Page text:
## Maximal number of maximal subgroups

Let $G$ be a finite group. I want to find an upper bound on the number of the maximal subgroups. My questions is does it possible to prove that the number of maximal subgroups of any finite group $G$ is at most $|G|^{100}$?

One can easily find that any subgroup is generated by at most $\log|G|$ elements thus the number of subgroups(in particular maximal subgroups) is at most $|G|^{\log|G|}$. Does it possible to improve this upper bound. For an abelian group the number of maximal subgroups is at most $|G|$ and in fact I do not know any example where the number of maximal subgroups is more than $|G|$.

I am almost sure that I am not the first who is asking this question I would like to know if the answer to this question is known or either this is a hard question.

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 There's a load of good stuff on this here: aimath.org/news/wallsconjecture/… – Nick Gill Dec 7 at 15:46

Another extended comment. The best bound on the number of subgroups is $|G|^{(1/4+o(1))\log_2 |G|}$ proved in http://citeseerx.ist.psu.edu/viewdoc/download?doi=10.1.1.100.913&rep=rep1&type=pdf by Borovik, Pyber and Shalev.

For the number of maximal solvable subgroups they get $|G|^c$ for some constant. They don't estimate c but conjecture it is 1.

Added. The survey László Pyber, Asymptotic results for simple groups and some applications. Groups and computation, II (New Brunswick, NJ, 1995), 309–327, DIMACS Ser. Discrete Math. Theoret. Comput. Sci., 28, Amer. Math. Soc., Providence, RI, 1997 claims there is a bound of the form $|G|^c$ for any group G on maximal subgroups but c is not described. It is conjectured c=1 will do.

Added. Jesse in the comments below cites a more recent and better bound of $c|G|^{3/2}$. I am making this CW to not get credit for his answer.

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In the paper Martin W. Liebecka, Laszlo Pyberb, Aner Shalev: On a conjecture of G.E. Wall. Journal of Algebra, 317, no.1, p. 184-197 (2007) they give an upper bound of $c|G|^{3/2}$ for some absolute constant $c$. – Jesse Peterson Aug 15 at 17:33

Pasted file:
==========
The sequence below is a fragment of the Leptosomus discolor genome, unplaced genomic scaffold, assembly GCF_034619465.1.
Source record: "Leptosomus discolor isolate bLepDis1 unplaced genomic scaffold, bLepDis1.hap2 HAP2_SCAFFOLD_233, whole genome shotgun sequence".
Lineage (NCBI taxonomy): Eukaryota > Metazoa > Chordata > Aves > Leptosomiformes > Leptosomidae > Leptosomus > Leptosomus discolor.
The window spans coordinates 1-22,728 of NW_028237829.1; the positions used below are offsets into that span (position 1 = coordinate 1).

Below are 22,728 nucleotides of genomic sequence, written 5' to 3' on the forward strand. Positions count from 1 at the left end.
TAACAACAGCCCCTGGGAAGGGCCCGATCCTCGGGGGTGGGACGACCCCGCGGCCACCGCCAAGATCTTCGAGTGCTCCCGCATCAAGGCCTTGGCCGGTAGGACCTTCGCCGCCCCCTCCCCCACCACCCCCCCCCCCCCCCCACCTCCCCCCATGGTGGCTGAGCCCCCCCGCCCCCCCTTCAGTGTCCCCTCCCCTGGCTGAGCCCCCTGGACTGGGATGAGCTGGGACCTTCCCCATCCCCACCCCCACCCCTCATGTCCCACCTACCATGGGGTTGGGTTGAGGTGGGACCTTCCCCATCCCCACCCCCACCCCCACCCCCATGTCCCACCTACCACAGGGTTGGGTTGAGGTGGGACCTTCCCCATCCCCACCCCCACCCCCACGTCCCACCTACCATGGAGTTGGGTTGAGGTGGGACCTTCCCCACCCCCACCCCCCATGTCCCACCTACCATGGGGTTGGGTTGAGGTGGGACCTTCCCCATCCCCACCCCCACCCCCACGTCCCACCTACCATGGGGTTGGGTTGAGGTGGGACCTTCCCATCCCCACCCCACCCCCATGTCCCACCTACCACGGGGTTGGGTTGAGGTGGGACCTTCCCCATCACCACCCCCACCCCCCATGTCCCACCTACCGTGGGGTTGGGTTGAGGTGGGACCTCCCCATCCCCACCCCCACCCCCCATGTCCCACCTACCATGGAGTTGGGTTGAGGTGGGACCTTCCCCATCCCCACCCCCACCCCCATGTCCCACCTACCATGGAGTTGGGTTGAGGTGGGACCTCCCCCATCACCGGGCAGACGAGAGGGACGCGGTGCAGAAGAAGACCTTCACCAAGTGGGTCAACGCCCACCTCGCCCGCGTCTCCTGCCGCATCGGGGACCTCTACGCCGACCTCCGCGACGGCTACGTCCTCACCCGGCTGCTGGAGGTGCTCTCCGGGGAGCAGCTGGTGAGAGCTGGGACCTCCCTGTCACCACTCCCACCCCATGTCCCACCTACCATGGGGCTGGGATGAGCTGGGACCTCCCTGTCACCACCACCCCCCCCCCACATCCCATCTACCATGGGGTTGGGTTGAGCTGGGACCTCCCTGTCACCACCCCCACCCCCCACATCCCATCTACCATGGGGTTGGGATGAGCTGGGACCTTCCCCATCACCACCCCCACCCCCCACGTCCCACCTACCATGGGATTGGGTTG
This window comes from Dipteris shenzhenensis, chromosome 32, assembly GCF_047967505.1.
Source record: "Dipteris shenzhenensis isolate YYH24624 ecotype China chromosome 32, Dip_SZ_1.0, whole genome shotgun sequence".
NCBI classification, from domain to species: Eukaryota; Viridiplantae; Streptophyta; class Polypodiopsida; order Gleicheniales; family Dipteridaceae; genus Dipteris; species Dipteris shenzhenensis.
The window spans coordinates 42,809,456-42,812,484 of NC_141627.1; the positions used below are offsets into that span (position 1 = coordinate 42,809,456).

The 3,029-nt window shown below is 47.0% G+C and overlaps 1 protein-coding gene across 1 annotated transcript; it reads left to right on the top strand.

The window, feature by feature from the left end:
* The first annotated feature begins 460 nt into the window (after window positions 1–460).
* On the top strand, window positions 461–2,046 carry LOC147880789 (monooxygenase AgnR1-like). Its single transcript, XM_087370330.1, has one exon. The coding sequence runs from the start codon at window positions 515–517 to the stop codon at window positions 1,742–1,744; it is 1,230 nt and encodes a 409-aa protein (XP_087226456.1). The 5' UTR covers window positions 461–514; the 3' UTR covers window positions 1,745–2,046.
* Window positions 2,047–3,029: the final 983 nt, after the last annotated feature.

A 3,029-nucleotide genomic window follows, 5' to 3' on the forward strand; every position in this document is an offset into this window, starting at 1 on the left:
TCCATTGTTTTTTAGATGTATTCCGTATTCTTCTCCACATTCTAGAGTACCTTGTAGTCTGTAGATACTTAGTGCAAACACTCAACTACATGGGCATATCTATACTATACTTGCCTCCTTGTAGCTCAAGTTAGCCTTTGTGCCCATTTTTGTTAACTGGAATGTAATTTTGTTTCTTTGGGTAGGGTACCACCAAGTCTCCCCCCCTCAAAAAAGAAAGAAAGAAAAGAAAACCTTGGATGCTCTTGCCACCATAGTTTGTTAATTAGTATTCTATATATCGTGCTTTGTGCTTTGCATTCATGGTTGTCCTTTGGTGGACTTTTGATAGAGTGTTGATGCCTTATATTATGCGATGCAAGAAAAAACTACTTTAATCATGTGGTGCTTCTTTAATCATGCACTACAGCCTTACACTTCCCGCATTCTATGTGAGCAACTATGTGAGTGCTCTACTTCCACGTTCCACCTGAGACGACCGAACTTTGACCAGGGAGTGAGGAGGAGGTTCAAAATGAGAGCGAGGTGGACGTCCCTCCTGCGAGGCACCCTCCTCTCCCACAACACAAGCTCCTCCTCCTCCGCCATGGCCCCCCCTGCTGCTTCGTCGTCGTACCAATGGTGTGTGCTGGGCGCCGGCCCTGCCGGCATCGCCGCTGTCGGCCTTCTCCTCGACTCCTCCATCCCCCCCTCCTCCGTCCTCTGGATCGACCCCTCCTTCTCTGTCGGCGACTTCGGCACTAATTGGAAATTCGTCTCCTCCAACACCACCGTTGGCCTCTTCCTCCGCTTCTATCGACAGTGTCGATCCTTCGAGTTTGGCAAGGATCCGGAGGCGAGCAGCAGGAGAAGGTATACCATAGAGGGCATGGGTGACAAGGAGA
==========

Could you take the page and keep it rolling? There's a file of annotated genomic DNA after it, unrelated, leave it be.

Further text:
@Jesse, that should be an answer. – Benjamin Steinberg Aug 15 at 17:54
There's no need to make this a CW. I learned of Wall's conjecture from Feng Xu who has considered generalizations for subfactors in a couple of papers. He asked a related question about this in April: mathoverflow.net/questions/94553/… – Jesse Peterson Aug 15 at 18:59
NB There's a typo in the reference - that should be Martin Liebeck. – HW Aug 15 at 20:51
There is a book called subgroup lattices. Google it. – Benjamin Steinberg Aug 16 at 13:46

The document I linked to above is sufficiently striking as to warrant an answer of its own. I hope it complements the community wiki above.

As mentioned above the relevant conjecture in this area is due to Wall:

Conjecture The number of maximal subgroups of a finite group $G$ is less than the order of $G$.

This has been the subject of much study with the landmark work (until recently) being the above-cited work of Liebeck, Pyber and Shalev. In addition to the result mentioned above they show that the conjecture is true if the group $G$ is simple, up to a finite number of exceptions.

Now a quote from the linked document is relevant:

This largely directed attention to composite groups, where Wall in his original paper had at least shown the conjecture to be true for finite solvable groups. The key remaining cases were known to be semidirect products of a vector space V with a nearly simple finite group G acting faithfully and irreducibly on it.

It turns out that in this case Wall's conjecture implies some bounds on the cohomology groups $H^1(G,V)$. And, as the document relates, examples have now been found which violate these bounds. In particular, Wall's conjecture does not hold.

In light of this development, the bound $C|G|^{3/2}$ mentioned above, also due to Liebeck, Pyber and Shalev, assumes greater importance. Although, as the linked document mentions, it is likely that the value $3/2$ can be reduced a great deal.

One final interesting quote:

A conjecture of Aschbacker and Guralnick, not made at the conference... would now rise to be the main conjecture in maximal subgroup theory. (The conjecture states that it is the number of conjugacy classes of maximal subgroups that is bounded, less than the number of conjugacy classes of elements in the group.)

Anyone interested should definitely read the document. Not only is it interesting mathematically, it's a very engaging account of how this recent breakthrough was achieved.

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 Your link was broken. I think I fixed it (that is it links to something now, though it's possible you intended to link to something else on that site). – Noah Snyder Dec 7 at 22:26 Fantastic answer! I hadn't heard about this breakthrough, though like Jesse I've been interested in Wall's conjecture from the subfactor side. – Noah Snyder Dec 7 at 22:36 @Noah, thanks for fixing the link (you got the right one) and for the positive feedback - appreciated. nick – Nick Gill Dec 10 at 16:39